. . . I just am so thankful that he put a mask on . . . [that he] humbled himself and put a mask on.
SINK: We were two weeks away from regathering the church. Obviously, [my testing positive] put a screeching halt on that. . . . We knew we couldn’t open . . . even if we opened without me. . . . Who would want to walk into the church two weeks after the senior minister tested positive for COVID? We just put the brakes on all of that. We’ll try again in July.
TAYLOR: I have received some of the harshest emails that I’ve received in ministry, honestly, on both sides [of the mask issue]. I think we as a leadership have come to the conclusion that . . . whatever decision we make, we’re going to have a portion of our people that are unhappy. [Among the leaders we’ve decided,] Let’s seek God’s will, let’s do what we think is right, let’s [determine] what is safest and most prudent for us. . . . Preachers and ministers much of the time fall into that trap of being people-pleasers. . . . You cannot be a people-pleaser in this time, I’m just convinced of that.
Ministers [are] caught in a tug-of-war [of] fired-up people loud on both sides. Don’t allow the loudest voices to be the voices that really shape decisions. Don’t be afraid to reach out to ministry friends.
SINK: I really unplugged for those two weeks [of recovering from the coronavirus]. . . . I decided no more social media. No more news. . . . It is the weirdest thing to say, but now, at the end of this, I don’t just feel physically good, I feel mentally good. I really feel refreshed.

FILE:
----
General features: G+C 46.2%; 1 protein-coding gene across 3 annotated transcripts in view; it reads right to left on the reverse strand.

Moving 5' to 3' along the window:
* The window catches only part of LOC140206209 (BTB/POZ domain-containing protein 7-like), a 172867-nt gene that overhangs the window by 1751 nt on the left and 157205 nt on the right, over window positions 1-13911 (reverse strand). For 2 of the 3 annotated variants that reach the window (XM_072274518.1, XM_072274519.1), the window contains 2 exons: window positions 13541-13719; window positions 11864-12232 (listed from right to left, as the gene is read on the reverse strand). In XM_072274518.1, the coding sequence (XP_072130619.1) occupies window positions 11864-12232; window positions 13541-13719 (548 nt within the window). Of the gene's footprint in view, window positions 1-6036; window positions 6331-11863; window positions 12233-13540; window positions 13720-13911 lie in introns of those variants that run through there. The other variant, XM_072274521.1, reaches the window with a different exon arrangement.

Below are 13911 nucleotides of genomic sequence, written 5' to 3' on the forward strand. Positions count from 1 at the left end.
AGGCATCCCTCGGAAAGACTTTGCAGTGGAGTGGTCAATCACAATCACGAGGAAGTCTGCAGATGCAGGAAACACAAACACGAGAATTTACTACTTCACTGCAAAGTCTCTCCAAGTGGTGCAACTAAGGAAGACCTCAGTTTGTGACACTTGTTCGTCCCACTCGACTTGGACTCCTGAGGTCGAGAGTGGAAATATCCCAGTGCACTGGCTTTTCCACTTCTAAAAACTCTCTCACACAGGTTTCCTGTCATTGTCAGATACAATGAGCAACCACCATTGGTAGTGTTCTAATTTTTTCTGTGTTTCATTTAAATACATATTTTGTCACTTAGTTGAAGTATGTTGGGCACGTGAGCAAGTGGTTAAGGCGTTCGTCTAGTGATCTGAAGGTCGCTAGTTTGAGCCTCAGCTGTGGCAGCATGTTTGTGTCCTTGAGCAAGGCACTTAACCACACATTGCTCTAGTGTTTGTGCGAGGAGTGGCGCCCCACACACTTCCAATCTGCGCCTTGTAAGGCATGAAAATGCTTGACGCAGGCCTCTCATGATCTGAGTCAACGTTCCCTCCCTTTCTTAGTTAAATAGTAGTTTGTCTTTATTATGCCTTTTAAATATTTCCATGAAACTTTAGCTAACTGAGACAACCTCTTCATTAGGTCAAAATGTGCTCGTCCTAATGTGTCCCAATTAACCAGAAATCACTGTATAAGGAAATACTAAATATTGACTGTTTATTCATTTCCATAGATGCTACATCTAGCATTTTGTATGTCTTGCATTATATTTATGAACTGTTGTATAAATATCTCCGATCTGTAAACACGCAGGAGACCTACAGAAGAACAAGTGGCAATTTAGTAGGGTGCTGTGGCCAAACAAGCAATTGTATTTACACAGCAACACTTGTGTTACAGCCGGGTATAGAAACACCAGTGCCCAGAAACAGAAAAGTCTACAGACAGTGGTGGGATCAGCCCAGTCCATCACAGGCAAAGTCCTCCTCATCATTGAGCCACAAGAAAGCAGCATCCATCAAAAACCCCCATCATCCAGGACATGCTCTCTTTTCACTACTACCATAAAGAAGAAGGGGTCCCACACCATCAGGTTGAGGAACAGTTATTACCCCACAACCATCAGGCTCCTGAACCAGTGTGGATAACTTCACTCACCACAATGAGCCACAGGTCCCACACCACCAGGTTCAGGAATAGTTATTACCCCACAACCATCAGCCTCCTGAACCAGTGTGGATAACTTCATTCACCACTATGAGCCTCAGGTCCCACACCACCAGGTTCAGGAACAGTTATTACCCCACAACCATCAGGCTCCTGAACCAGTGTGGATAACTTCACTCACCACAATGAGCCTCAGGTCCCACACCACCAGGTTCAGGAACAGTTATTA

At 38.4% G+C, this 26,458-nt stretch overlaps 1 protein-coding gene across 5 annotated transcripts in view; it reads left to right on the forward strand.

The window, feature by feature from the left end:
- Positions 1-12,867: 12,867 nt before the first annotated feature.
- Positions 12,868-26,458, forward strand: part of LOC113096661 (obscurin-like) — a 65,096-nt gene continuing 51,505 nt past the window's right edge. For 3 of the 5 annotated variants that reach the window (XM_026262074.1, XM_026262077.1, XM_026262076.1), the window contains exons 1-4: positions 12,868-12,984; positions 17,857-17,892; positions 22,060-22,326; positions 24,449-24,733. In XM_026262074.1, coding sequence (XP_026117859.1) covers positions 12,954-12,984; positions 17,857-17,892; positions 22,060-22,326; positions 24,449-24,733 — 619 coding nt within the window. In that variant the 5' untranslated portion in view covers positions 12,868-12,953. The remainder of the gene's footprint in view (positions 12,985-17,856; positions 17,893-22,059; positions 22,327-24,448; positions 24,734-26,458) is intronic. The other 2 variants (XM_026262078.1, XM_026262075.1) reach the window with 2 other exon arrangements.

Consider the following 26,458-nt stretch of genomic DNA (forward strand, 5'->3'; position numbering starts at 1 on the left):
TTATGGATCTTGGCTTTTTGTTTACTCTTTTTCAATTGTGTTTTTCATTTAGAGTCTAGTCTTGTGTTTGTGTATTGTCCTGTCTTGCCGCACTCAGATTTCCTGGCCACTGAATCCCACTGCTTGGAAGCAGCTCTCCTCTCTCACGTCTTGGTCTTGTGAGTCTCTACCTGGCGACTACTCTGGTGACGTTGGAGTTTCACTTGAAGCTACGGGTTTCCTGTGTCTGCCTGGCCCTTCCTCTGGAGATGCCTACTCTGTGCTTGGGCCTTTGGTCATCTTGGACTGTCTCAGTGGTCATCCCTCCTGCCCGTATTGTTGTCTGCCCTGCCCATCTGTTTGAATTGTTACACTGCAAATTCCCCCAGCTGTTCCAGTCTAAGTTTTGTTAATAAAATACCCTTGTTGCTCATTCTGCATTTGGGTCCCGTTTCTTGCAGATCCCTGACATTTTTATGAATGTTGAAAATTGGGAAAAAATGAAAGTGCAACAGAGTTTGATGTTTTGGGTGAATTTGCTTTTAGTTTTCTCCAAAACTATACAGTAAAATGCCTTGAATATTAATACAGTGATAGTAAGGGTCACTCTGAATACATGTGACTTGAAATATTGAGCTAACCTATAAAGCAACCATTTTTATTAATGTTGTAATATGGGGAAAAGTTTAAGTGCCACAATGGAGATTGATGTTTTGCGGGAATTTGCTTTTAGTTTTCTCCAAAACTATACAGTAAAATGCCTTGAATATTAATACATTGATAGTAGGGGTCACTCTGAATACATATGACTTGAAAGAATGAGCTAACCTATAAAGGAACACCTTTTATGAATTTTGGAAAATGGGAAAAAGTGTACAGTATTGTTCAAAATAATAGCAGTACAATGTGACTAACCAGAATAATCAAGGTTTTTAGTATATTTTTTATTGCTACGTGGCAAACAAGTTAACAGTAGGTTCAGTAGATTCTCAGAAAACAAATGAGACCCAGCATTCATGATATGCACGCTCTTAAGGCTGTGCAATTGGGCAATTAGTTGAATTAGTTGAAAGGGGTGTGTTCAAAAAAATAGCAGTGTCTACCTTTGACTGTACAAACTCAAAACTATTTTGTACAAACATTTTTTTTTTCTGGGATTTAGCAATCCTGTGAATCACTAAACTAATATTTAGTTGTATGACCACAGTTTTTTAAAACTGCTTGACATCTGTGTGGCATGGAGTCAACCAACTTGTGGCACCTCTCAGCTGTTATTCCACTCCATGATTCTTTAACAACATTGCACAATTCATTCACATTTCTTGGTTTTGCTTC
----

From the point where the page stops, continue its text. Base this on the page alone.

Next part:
Click here to hear more about the coronavirus experiences of Matthew Sink and Greg Taylor . . . how it has shaped the way they think, how they plan for face-to-face gatherings, and how they minister to others who test positive. (The interview file is titled “How Personal Experience with Covid Changed the Way I Lead My Congregation” from July 6.)
Jody Owens teaches at Johnson University and leads the Spiritual Formation Leadership Summit. We thank him for permission to share excerpts from his video interview.
The most telling thing around me (Raleigh, NC) is the way church messaging has left the proclamation of the gospel and order of services behind to focus on local Covid-19 practices. I think that fear of disease and government have displaced the primary mission of the Church, no matter the denomination.
Given the driving force of local and state governments in many states, including mine (NC), to close down church services, I believe Christians will be forced to make a decision in the very near future as to whom they will serve.
We still have neighbors to love and minister to. This should dominate our thinking along the lines that Jesus taught us to pray: “give us this day our daily bread and forgive our trespasses and we forgive those who trespass against us. Lead us not into temptation, but deliver us from evil.” After all, we are to love our neighbors as ourselves and constantly bear in mind the Scripture telling us that, “everything not done in faith is sin.” Certainly this is our challenge in the present disorder.